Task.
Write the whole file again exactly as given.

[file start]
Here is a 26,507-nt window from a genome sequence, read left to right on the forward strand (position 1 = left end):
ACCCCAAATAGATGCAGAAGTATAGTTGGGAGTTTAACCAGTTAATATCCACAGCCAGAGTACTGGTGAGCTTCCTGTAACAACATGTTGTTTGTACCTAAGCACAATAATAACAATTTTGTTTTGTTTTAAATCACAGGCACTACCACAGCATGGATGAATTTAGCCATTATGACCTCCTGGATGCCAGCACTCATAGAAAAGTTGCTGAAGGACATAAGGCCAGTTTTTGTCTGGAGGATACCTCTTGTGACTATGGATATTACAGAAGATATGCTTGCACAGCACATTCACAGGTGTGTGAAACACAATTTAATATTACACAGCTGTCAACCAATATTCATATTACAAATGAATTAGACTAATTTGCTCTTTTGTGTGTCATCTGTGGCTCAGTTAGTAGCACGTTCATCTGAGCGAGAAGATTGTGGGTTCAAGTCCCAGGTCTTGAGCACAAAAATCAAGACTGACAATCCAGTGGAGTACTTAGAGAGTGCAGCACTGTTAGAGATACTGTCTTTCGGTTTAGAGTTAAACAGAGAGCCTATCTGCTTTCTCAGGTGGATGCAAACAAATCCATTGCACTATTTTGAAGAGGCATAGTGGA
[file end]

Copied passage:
Here is a 26,507-nt window from a genome sequence, read left to right on the forward strand (position 1 = left end):
ACCCCAAATAGATGCAGAAGTATAGTTGGGAGTTTAACCAGTTAATATCCACAGCCAGAGTACTGGTGAGCTTCCTGTAACAACATGTTGTTTGTACCTAAGCACAATAATAACAATTTTGTTTTGTTTTAAATCACAGGCACTACCACAGCATGGATGAATTTAGCCATTATGACCTCCTGGATGCCAGCACTCATAGAAAAGTTGCTGAAGGACATAAGGCCAGTTTTTGTCTGGAGGATACCTCTTGTGACTATGGATATTACAGAAGATATGCTTGCACAGCACATTCACAGGTGTGTGAAACACAATTTAATATTACACAGCTGTCAACCAATATTCATATTACAAATGAATTAGACTAATTTGCTCTTTTGTGTGTCATCTGTGGCTCAGTTAGTAGCACGTTCATCTGAGCGAGAAGATTGTGGGTTCAAGTCCCAGGTCTTGAGCACAAAAATCAAGACTGACAATCCAGTGGAGTACTTAGAGAGTGCAGCACTGTTAGAGATACTGTCTTTCGGTTTAGAGTTAAACAGAGAGCCTATCTGCTTTCTCAGGTGGATGCAAACAAATCCATTGCACTATTTTGAAGAGGCATAGTGGA